There are two kinds of people reading this blog post, and I suspect you know immediately which one you are in. Group 1 can play on PokerStars for real money; in fact, you might be reading this in one window while happily playing a $5 Spin & Go in another. Group 2, you can play on PokerStars, but not for real money. It’s fun and enjoyable, but many of you miss the real money action terribly. How do I know? Well, we have statistics and information and stuff. You’re following events such as the World Championship of Online Poker (WCOOP) blow by blow and you tune into the European Poker Tour (EPT) webcasts in droves. You’re subscribing to Jason Somerville, Randy Lew, and Jaime Staples on Twitch, and you even schlepped over to the Palms Hotel in Las Vegas last week to say hi to PokerStars people, and ask us:
“When are you coming back to the States?”
We told you then, “We’re working on it,” and here’s one of those ways…
It seems extremely unlikely that online poker will be regulated at the federal level in the U.S. any time soon. And so far, only three relatively smaller states (Delaware, Nevada, and New Jersey) have regulated it. But California is actively considering regulating online poker. If it does so, it could very well be the first domino in a long chain of states to regulate1.
One key component to getting regulation done is grassroots support among Californian poker players. I mean, we’re pretty sure most of them support it, but we need them to raise their collective voices to support it. The political calculus is relatively straightforward: politicians pay attention to the things they think their constituents care about. If the constituents don’t make noise about topic X, well, the representative has plenty of other things on his or her plate to worry about.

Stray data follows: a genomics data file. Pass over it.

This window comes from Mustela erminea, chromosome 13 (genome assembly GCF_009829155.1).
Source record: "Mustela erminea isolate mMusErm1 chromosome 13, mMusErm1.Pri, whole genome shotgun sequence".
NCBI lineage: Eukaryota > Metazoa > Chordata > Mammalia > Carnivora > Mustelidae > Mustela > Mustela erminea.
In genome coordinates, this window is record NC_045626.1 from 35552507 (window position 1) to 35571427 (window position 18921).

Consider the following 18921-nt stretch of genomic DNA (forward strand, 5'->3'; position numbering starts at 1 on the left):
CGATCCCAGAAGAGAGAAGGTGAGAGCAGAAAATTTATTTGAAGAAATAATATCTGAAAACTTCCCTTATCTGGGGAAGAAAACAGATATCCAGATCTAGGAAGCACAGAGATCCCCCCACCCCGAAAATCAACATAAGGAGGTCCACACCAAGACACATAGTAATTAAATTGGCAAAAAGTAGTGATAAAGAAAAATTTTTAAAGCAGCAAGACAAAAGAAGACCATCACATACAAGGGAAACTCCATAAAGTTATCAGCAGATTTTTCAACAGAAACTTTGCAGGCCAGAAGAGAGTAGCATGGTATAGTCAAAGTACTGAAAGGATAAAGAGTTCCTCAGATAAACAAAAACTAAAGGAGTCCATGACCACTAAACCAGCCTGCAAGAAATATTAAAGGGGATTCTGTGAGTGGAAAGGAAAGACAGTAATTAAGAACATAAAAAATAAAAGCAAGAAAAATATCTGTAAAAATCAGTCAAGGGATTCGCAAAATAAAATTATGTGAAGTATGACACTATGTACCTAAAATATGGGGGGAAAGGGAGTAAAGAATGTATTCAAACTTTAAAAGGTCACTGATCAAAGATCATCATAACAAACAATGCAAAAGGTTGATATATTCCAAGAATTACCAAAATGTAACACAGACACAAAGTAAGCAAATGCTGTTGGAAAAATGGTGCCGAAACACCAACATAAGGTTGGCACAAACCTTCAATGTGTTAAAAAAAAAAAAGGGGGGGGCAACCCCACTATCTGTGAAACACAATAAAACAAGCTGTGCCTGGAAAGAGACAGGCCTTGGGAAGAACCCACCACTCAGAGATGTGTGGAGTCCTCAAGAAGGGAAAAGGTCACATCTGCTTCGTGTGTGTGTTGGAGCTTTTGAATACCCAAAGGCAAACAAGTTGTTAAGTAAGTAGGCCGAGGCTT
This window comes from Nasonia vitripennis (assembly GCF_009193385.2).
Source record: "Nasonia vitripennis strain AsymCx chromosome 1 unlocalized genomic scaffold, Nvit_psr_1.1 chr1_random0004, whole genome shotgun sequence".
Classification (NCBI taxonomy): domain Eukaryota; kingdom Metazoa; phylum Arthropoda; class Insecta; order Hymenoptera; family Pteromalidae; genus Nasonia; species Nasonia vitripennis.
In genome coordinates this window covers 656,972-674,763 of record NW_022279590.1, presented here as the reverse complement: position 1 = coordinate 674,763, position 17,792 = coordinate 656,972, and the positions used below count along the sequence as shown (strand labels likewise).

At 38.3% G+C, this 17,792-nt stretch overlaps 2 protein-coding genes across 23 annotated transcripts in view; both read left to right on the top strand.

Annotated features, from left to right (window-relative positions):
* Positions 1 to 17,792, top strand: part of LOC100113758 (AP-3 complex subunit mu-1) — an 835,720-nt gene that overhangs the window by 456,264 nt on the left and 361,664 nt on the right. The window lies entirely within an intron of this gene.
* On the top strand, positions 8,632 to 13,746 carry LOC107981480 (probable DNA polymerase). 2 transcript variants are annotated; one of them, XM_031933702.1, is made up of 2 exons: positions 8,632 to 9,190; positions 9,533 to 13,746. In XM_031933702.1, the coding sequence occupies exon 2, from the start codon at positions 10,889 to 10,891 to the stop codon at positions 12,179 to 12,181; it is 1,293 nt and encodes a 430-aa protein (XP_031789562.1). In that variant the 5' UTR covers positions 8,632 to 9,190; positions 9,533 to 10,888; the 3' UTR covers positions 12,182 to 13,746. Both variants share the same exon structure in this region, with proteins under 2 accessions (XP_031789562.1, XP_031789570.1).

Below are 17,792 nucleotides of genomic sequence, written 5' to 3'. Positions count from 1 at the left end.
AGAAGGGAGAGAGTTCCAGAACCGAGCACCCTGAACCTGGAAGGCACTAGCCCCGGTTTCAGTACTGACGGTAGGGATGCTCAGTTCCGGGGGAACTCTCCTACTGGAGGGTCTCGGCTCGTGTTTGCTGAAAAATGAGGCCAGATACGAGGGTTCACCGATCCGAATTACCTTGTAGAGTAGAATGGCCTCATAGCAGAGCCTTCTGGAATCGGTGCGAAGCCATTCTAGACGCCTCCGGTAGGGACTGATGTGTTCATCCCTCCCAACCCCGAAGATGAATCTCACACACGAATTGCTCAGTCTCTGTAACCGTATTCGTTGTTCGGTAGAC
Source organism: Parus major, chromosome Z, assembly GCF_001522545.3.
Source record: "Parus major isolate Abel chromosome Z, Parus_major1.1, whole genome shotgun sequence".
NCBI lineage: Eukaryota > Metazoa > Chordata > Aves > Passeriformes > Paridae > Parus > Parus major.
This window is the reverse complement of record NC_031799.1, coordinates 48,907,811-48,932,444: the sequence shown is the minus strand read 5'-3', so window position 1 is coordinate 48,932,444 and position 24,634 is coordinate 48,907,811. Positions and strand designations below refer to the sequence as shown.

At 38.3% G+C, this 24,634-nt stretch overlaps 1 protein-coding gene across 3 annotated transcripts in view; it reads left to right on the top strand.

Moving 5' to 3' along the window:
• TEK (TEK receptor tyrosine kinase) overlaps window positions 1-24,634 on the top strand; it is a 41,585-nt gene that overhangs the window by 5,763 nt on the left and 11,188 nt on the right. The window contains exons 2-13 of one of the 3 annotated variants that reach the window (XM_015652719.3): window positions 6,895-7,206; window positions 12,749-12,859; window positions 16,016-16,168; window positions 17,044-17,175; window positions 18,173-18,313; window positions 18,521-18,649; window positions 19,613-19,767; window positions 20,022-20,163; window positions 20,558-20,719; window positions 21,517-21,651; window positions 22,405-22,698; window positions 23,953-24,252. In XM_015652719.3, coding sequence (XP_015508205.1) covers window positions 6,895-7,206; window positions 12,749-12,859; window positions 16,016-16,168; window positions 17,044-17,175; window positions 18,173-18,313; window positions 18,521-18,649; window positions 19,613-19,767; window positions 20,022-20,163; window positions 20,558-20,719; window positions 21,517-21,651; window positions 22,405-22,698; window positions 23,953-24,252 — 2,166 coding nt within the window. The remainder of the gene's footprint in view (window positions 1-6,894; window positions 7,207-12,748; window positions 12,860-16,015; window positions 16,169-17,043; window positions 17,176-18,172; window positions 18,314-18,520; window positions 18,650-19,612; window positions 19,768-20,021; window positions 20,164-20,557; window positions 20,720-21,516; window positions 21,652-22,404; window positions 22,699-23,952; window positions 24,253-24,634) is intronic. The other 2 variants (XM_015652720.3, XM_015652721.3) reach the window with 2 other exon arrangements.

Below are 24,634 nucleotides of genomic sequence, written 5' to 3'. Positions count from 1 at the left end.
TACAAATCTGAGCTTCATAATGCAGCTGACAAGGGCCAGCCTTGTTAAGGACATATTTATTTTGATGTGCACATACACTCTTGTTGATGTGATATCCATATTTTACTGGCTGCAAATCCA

Our Your job is to tell them that you care about regulated online poker in California.
But we’re going to help. On Friday, July 17th, we’re starting a tour of California card clubs to drum up that grassroots support. And we’re bringing some of our Team Pros to create big excitement and buzz. People such as Chris Moneymaker, Jason Somerville, Liv Boeree. And a cat named Daniel Negreanu, who’s had some pretty good tournament success of late. I’ll be there to take the pictures and hand out PokerStars swag.
We’re starting at the Palomar Card Club in San Diego on Friday the 17th, we’ll be at Lake Elsinore Casino on Saturday the 18th, and then in Chula Vista on Sunday the 19th. Those luminaries I listed above – they’ll be playing in the tournaments, taking selfies with you, and even listening to a bad-beat story or two. Well, maybe not that last bit. But they’ll also want to talk to you about what you can do to help bring online poker back to the Golden State.
So what is it that you can do? I told you before – you tell the California representatives and assemblymen and assemblywomen that you want online poker (they call it “iPoker”) and PokerStars back in California. If anybody asks you why regulation is important, or you need an elevator speech, here are the important bullet points:
• Licensed, accountable, and solvent operators such as PokerStars. If you had money on, e.g. Lock Poker, I don’t need to tell you how important that is.
• Consumer protection for players. A regulated market means cheating violates state laws. This is a very big hammer in the tool-belt of the sites’ security people.
• Safeguards to keep underage and problem gamblers off the site. A regulated site has huge incentive to do a good job keeping the wrong people off of its tables – an unregulated one isn’t likely to care very much.
• Tax revenue for the state. I know that you know that California could use the tax revenue for things such as schools, social services, and infrastructure improvement.
So please, come visit us at one of our stops (or more if your schedule permits) – you can see all the information about the tour at @ipoker4ca and you can sign up to get information about how you can help bring regulated online poker to California.
Frankly, this is pretty straightforward. PokerStars wants to be back in California, and we believe that you want us back. Between you, the poker players of California, and us, we can get a short simple message to the elected representatives of California:
Let California Play.
1California has a long history of leading the rest of the U.S. in areas such as the environment, business regulation, and social standards.
Lee Jones is the Director of Poker Communications at PokerStars and has been part of the professional poker world for over 25 years. You can read his occasional Twitter-bites at @leehjones.